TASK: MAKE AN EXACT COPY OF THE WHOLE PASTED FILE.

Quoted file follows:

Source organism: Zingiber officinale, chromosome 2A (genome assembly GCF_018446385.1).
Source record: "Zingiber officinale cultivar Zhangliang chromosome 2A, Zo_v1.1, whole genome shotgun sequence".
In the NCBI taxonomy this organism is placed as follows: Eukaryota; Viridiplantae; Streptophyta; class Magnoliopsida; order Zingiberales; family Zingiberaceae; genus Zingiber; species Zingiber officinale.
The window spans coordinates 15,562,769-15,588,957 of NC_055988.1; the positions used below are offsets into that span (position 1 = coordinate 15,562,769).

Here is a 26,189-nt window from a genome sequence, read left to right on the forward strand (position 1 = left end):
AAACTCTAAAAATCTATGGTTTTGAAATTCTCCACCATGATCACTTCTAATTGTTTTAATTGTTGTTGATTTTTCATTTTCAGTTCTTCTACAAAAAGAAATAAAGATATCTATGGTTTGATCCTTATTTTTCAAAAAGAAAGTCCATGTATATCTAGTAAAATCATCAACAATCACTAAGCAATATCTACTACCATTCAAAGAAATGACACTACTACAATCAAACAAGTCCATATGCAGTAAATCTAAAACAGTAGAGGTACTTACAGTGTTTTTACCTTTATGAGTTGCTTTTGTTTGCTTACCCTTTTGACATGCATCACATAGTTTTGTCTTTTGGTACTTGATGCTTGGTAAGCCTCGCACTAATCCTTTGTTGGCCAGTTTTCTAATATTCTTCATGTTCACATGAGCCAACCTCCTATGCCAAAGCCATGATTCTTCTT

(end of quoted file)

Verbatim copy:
Source organism: Zingiber officinale, chromosome 2A (genome assembly GCF_018446385.1).
Source record: "Zingiber officinale cultivar Zhangliang chromosome 2A, Zo_v1.1, whole genome shotgun sequence".
In the NCBI taxonomy this organism is placed as follows: Eukaryota; Viridiplantae; Streptophyta; class Magnoliopsida; order Zingiberales; family Zingiberaceae; genus Zingiber; species Zingiber officinale.
The window spans coordinates 15,562,769-15,588,957 of NC_055988.1; the positions used below are offsets into that span (position 1 = coordinate 15,562,769).

Here is a 26,189-nt window from a genome sequence, read left to right on the forward strand (position 1 = left end):
AAACTCTAAAAATCTATGGTTTTGAAATTCTCCACCATGATCACTTCTAATTGTTTTAATTGTTGTTGATTTTTCATTTTCAGTTCTTCTACAAAAAGAAATAAAGATATCTATGGTTTGATCCTTATTTTTCAAAAAGAAAGTCCATGTATATCTAGTAAAATCATCAACAATCACTAAGCAATATCTACTACCATTCAAAGAAATGACACTACTACAATCAAACAAGTCCATATGCAGTAAATCTAAAACAGTAGAGGTACTTACAGTGTTTTTACCTTTATGAGTTGCTTTTGTTTGCTTACCCTTTTGACATGCATCACATAGTTTTGTCTTTTGGTACTTGATGCTTGGTAAGCCTCGCACTAATCCTTTGTTGGCCAGTTTTCTAATATTCTTCATGTTCACATGAGCCAACCTCCTATGCCAAAGCCATGATTCTTCTT